Morton’s procedure, called craniometry, was supplemented by others. Most notably were those from another group of scientists who were called phrenologists. This group, comprised of serious researchers as well as carnival showmen, subscribed to the Austrian Franz Joseph Gall’s notion that the contours of the skull provided information about a person’s “psychological faculties”—the traits that make up someone’s personality and abilities. Gall and his fellow phrenologists, presumed that hills and valleys on the skull directly reflected the local cerebral activities underlying them. Some phrenologists, the ones that subscribed to the values of objective science, took careful measurements of the skull to ascertain the locale and size of the skull’s contours in order to associate the skull’s shapes with their associated faculties.
As various measures were developed, they were tucked into test batteries and administered widely to assess the abilities of individuals and groups. Some items in the batteries, such as size of the skull, involved physical measurements, comprising a field of measures called anthropometry. Other measures were devised that were more psychological in nature, involving such things as reaction time measures and detection of minor differences between similar stimuli. For example in 1890, James McKeen Cattell devised a test battery consisting of ten subtests which he used to gather norms from his students at the University of Pennsylvania. Cattell’s subtests ranged from pure physical measures (hand squeeze), or what Cattell called “bodily”, to the “mental,” such as a short term memory task involving recalling a series of consonant sounds.
Meanwhile, in Paris France, Alfred Binet and Theodore Simon, Binet’s student and later his colleague, were developing a test for measuring the intelligence of children between ages 2 and 12. Their test, first published in 1905, contained more complex subtests requiring higher cognitive processes than did the Cattell scale. For example, in test 27 (there were 30 in all) assessed children’s comprehension of abstract questions such as: "When a person has offended you, and comes to offer his apologies, what should you do?" Besides being make up of more complex and cognitively advanced items, The Binet-Simon test also was structured around the notion of a “Scale” where the items were graded in difficulty and normed for different levels of competence.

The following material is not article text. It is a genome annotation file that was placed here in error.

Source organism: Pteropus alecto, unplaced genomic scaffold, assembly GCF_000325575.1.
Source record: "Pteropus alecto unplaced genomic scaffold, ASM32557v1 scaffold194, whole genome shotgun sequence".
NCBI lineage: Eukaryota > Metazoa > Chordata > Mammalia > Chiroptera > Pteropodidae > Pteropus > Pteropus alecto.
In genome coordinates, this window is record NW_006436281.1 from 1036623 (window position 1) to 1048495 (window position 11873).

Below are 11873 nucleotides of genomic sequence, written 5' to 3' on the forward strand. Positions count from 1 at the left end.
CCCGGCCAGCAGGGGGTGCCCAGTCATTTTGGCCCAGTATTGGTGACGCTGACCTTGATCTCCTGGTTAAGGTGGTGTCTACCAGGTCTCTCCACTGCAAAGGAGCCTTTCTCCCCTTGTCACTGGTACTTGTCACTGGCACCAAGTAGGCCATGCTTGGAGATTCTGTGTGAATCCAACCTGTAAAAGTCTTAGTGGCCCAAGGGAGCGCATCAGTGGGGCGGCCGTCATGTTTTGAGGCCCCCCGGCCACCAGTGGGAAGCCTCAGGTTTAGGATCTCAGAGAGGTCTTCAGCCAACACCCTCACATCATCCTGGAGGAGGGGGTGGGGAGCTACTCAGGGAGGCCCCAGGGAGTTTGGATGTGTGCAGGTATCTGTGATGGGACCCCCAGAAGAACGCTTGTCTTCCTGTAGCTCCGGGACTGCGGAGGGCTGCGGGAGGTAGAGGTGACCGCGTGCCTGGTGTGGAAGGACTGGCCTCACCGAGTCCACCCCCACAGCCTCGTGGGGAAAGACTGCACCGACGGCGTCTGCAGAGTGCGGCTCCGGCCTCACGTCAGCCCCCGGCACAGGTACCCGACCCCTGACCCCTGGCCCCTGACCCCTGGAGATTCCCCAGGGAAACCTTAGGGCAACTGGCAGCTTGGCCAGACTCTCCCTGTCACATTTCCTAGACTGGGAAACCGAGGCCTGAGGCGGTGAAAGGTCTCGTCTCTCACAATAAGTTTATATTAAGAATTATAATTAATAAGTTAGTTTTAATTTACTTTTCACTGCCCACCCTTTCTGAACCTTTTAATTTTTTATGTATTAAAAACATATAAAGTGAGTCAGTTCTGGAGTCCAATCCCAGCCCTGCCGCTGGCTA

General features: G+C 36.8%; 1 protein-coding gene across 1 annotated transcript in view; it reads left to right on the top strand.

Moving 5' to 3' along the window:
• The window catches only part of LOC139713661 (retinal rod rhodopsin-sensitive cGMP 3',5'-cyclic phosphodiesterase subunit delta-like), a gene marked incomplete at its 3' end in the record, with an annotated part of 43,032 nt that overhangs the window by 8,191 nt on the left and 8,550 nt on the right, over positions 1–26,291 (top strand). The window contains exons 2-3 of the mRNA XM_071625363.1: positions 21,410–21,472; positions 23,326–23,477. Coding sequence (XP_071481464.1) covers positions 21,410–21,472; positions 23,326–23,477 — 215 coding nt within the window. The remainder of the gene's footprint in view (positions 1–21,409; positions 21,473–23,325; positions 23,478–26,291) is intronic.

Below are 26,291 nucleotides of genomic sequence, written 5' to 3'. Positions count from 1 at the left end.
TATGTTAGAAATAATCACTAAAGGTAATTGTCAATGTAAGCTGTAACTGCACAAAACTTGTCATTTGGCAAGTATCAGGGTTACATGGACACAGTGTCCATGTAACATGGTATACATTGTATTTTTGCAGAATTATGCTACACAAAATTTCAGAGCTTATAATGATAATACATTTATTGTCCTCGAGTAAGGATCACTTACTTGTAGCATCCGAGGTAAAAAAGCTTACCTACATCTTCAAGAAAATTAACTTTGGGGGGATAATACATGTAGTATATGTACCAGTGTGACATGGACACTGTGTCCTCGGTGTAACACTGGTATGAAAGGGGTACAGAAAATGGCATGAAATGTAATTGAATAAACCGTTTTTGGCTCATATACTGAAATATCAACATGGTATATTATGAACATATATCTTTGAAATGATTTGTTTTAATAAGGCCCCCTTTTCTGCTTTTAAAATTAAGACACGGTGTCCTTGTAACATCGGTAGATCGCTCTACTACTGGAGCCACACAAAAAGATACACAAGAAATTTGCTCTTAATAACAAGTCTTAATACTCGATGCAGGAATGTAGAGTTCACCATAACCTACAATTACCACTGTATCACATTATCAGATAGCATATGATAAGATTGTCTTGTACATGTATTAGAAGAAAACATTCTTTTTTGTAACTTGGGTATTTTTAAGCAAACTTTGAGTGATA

It was the Binet-Simon test that finally took hold in the US as an index of intelligence. This, in part was because when Cattell’s measures were studied in relation to students’ class grades and in relation to one another, correlations were not found (Wissler, 1901). Another reason for the Binet-Simon’s popularity in the US came from the movement of administrators (then called superintendents) in residential institutions for the developmentally disabled (then called institutions for the feeble minded).
The American move toward the use of the Binet-Simon test was led by Henry Herbert Goddard, who saw Binet and Simon’s test as a way for diagnosing and classifying those labeled feebleminded into subgroups for purposes of determining appropriate educational programming and prognosis (Goddard, 1910a & b). Goddard tested four hundred of his residents at the New Jersey Training School for Feebleminded Boys and Girls in Vineland, New Jersey (Goddard, 1911). It was here that Goddard was appointed research director and in charge of studying and classifying the residents.
Another set of circumstances led to wide-spread intelligence testing, beyond the institutions for feeble minded. Several years later after Goddard’s testing program, when the United States entered the second world war, Robert Mearns Yerkes, a psychologist from Harvard, was appointed chair of the a military committed for evaluating the abilities of US Army recruits. The committee was charged with developing a group intelligence test that would identify recruits with low intelligence as well as those who were particularly well-suited for special assignments and officers' training schools. Yerkes and the members of his committee met in May 9, 1917. By mid-July they had constructed five alternate forms of a verbal test, which became known as the Army Alpha, and had designed the Army Beta, a nonverbal test for illiterate and non-English speaking recruits. The final forms of the Army Alpha and Beta tests were published in January of 1919, and by the end of the war they had been administered to approximately two million men.